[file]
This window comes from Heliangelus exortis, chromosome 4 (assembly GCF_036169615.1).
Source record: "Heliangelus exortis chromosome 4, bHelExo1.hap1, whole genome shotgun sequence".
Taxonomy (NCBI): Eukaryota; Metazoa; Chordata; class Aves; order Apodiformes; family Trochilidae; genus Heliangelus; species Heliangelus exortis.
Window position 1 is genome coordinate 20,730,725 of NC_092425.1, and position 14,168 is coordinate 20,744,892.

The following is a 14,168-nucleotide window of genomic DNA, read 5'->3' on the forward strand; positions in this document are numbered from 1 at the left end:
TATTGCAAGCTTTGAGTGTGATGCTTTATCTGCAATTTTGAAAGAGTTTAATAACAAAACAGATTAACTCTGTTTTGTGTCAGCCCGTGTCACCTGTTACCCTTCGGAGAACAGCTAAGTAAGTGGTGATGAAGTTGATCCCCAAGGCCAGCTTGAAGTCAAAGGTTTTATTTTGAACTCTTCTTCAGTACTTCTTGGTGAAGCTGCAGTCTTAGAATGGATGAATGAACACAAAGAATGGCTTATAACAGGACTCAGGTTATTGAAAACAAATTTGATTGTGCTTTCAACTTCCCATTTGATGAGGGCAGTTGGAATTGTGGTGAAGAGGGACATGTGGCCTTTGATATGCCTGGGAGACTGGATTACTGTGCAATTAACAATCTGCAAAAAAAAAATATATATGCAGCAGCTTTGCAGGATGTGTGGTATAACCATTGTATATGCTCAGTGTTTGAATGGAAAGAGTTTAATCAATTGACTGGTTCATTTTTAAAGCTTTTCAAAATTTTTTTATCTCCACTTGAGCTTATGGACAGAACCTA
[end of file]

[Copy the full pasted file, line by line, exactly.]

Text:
This window comes from Heliangelus exortis, chromosome 4 (assembly GCF_036169615.1).
Source record: "Heliangelus exortis chromosome 4, bHelExo1.hap1, whole genome shotgun sequence".
Taxonomy (NCBI): Eukaryota; Metazoa; Chordata; class Aves; order Apodiformes; family Trochilidae; genus Heliangelus; species Heliangelus exortis.
Window position 1 is genome coordinate 20,730,725 of NC_092425.1, and position 14,168 is coordinate 20,744,892.

The following is a 14,168-nucleotide window of genomic DNA, read 5'->3' on the forward strand; positions in this document are numbered from 1 at the left end:
TATTGCAAGCTTTGAGTGTGATGCTTTATCTGCAATTTTGAAAGAGTTTAATAACAAAACAGATTAACTCTGTTTTGTGTCAGCCCGTGTCACCTGTTACCCTTCGGAGAACAGCTAAGTAAGTGGTGATGAAGTTGATCCCCAAGGCCAGCTTGAAGTCAAAGGTTTTATTTTGAACTCTTCTTCAGTACTTCTTGGTGAAGCTGCAGTCTTAGAATGGATGAATGAACACAAAGAATGGCTTATAACAGGACTCAGGTTATTGAAAACAAATTTGATTGTGCTTTCAACTTCCCATTTGATGAGGGCAGTTGGAATTGTGGTGAAGAGGGACATGTGGCCTTTGATATGCCTGGGAGACTGGATTACTGTGCAATTAACAATCTGCAAAAAAAAAATATATATGCAGCAGCTTTGCAGGATGTGTGGTATAACCATTGTATATGCTCAGTGTTTGAATGGAAAGAGTTTAATCAATTGACTGGTTCATTTTTAAAGCTTTTCAAAATTTTTTTATCTCCACTTGAGCTTATGGACAGAACCTA